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College of Public Affairs

"Rae" Yunzi Tan

 

"Rae" Yunzi Tan

assistant professor
School of Public and International Affairs

Tan

Contact Information:

Phone: 410.837.5329
E-mail: rtan@ubalt.edu

Ph.D., M.Phil, M.A., Columbia University
B.A., University of Southern California

“Rae” Yunzi Tan’s professional and research interests emphasize the functioning and effectiveness of work groups and organizations from the perspectives of social and organizational psychology. Specifically, Tan has conducted research on the role of social categorization processes on triggered displaced aggression in intergroup contexts, workplace diversity training effectiveness, conflict management profiles in teams, and the impact of mindfulness on group processes. Some of her current research projects involve assessing the current state of and future directions in workplace conflict management training interventions, evaluating the effectiveness of conflict resolution training in international organizations, investigating the nature and influence of conflict management dynamics in work groups, and exploring issues on managing change and conflict in organizations.

At the University of Baltimore, Tan teaches graduate courses in approaches to managing conflict, organizational conflict and conflict management systems, and research methods, as part of the M.S. in Negotiations and Conflict Management program. Her key teaching interests include organizational conflict management, conflict management systems design, group diversity and conflict, and organizational change.

Prior to joining UB in 2013, Tan taught as an associate adjunct professor of psychology and education at Teachers College, Columbia University in New York. At Teachers College, she taught graduate courses and topics on groups and teams, experimental research designs, organizational culture and change, and managing conflict in organizations. In 2012, Tan was awarded a competitive visiting research fellowship to conduct research on team conflict management with the Lee Kong Chian School of Business at the Singapore Management University in Singapore. In 2011, she received the International Association for Conflict Management’s “Best Theoretical Paper” conference award for her conceptual work on conflict management as configural profiles within teams.

Aside from her academic and teaching experiences, Tan also spent several years as an experienced professional in strategic change consulting, organizational development, market research, marketing, and business development in both the private and nonprofit sectors. She has served as a strategic change advisor and resource to business leaders and senior executives at PricewaterhouseCoopers (PwC), a global professional services firm, and at Disney Consumer Products, the retail and consumer products division of The Walt Disney Company. Tan also worked as part of the organizational research team at Catalyst, a New York-based nonprofit organization that is committed to creating and building more diverse and inclusive workplaces around the globe.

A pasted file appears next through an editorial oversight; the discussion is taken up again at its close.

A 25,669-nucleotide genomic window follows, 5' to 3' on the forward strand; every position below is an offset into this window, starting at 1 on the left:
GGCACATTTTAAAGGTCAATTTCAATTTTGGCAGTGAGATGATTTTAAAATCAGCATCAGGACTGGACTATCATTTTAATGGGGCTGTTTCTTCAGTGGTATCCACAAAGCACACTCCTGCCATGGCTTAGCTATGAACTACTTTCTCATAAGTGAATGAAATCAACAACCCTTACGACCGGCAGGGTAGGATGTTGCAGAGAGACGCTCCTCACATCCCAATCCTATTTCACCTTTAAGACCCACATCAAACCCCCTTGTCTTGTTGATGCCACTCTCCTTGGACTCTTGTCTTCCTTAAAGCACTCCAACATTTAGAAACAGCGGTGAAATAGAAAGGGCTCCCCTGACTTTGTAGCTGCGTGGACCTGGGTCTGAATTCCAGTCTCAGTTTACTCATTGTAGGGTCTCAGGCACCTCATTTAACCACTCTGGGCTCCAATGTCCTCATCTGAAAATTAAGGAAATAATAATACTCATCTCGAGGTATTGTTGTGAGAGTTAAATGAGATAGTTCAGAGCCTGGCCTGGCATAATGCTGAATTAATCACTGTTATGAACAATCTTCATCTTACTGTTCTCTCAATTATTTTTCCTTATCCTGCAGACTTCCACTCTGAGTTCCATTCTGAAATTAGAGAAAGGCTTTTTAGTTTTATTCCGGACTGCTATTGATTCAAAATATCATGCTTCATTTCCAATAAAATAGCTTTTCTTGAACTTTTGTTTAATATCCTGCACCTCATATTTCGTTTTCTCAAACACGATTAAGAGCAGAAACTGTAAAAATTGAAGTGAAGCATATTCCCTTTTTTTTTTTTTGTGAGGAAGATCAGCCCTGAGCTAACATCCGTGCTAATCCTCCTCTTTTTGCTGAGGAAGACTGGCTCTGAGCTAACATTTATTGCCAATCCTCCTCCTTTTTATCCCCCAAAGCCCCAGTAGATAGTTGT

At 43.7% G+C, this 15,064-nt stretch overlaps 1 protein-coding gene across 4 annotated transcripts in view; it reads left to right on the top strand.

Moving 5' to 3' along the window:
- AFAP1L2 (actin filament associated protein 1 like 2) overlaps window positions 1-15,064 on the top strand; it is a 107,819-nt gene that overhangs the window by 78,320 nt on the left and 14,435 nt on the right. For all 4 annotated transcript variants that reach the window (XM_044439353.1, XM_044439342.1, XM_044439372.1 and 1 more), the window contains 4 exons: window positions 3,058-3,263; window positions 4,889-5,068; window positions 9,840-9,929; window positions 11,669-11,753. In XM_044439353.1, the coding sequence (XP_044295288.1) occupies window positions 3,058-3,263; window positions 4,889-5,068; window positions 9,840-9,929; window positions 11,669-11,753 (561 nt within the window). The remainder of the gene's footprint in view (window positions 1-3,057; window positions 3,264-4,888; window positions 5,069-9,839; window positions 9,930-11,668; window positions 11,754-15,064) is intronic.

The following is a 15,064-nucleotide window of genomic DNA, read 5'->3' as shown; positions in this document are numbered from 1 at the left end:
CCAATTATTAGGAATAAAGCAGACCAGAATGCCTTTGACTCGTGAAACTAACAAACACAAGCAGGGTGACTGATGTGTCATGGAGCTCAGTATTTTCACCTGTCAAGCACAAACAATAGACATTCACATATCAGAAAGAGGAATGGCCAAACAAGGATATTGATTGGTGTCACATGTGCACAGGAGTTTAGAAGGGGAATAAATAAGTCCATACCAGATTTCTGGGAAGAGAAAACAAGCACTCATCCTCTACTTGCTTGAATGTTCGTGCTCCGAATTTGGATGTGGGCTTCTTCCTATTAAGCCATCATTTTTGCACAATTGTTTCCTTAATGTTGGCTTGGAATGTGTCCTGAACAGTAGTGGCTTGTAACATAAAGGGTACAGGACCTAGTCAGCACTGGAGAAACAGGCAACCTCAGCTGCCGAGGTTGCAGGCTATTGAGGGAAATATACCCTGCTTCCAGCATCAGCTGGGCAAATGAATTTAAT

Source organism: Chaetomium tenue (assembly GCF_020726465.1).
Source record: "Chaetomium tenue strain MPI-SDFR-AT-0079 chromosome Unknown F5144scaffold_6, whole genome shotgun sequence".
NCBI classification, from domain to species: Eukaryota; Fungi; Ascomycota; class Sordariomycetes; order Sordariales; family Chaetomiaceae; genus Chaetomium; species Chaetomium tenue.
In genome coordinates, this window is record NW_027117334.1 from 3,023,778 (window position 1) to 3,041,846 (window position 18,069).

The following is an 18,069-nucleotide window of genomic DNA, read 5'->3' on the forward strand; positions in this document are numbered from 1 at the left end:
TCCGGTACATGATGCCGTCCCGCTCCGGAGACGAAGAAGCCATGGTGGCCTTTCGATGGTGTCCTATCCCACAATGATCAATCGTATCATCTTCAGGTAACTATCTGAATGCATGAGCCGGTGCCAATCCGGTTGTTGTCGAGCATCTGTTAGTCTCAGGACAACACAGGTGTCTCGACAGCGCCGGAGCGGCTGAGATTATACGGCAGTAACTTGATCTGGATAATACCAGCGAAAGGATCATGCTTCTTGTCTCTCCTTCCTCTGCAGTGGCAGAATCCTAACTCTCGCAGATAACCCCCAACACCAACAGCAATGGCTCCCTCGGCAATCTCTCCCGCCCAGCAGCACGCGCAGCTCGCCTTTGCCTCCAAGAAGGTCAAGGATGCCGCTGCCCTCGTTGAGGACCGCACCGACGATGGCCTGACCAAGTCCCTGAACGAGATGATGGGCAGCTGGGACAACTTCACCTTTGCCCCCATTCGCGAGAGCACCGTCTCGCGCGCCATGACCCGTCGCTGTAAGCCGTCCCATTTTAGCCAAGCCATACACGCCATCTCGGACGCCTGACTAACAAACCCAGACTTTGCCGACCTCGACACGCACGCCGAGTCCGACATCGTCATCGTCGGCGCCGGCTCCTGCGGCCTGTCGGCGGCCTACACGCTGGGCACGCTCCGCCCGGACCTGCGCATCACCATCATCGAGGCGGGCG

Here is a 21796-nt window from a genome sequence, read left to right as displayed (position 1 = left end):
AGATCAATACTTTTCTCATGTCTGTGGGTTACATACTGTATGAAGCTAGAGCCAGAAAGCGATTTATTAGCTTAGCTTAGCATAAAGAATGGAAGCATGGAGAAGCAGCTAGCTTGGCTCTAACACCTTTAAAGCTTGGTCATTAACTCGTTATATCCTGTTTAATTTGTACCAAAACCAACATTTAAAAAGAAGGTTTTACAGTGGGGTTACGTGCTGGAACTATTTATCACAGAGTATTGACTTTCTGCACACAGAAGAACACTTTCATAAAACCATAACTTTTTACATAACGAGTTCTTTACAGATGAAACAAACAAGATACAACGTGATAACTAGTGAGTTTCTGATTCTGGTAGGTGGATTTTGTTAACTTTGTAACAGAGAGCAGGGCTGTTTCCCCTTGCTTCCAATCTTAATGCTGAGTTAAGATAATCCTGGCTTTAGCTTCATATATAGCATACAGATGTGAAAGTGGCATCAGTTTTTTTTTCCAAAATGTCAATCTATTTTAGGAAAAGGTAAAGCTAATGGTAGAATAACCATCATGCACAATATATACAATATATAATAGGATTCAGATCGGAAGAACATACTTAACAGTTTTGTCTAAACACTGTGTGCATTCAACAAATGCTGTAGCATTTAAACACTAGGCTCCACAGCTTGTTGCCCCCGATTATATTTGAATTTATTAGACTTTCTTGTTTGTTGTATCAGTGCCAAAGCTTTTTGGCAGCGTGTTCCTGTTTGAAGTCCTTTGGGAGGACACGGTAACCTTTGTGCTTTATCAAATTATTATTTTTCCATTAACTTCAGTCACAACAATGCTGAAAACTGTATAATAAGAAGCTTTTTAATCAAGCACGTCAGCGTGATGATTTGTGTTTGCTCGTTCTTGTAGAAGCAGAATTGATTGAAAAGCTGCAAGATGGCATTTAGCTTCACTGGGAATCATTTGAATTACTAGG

Tan earned her Ph.D. and M.Phil. degrees in social-organizational psychology from Columbia University, and an M.A. degree in organizational psychology from Teachers College, Columbia University in New York. She also holds a dual degree in communication and psychology (with honors) from the University of Southern California in Los Angeles, CA. In her spare time, she enjoys traveling, city biking, hiking, learning German, and spending time with family and friends.

Key research interests:

  • Work group diversity and conflict management
  • Diversity and conflict management training interventions
  • Conflict management systems design and implementation
  • Organizational change and development

Selected publications:

  • Molinari, C., Freshman, B., & Tan, R. Y. (in press). Relax, focus, breathe! Do these promote mindful online learning?  Journal of Health Administration Education.
  • Roberson, L., Kulik, C., & Tan, R. Y. (2013). Effective diversity training. In Roberson, Q. (Ed.), The Oxford handbook of diversity and work. New York, NY: Oxford University Press.
  • Vasquez, E., Pedersen, W. C., Ensari, E., Tan, R. Y., & Miller, N. (2007). Personalization and differentiation as moderators of triggered displaced aggression in intergroup contexts. European Journal of Social Psychology, 37(2), 297-319.

Selected conference presentations:

  • Tan, R. Y. (July, 2014) Different me's in us: Investigating the presence of varying team members’ conflict management approaches and their effects on team effectiveness.  Paper presented at the 2014 Annual Conference of the International Association for Conflict Management, Leiden, The Netherlands.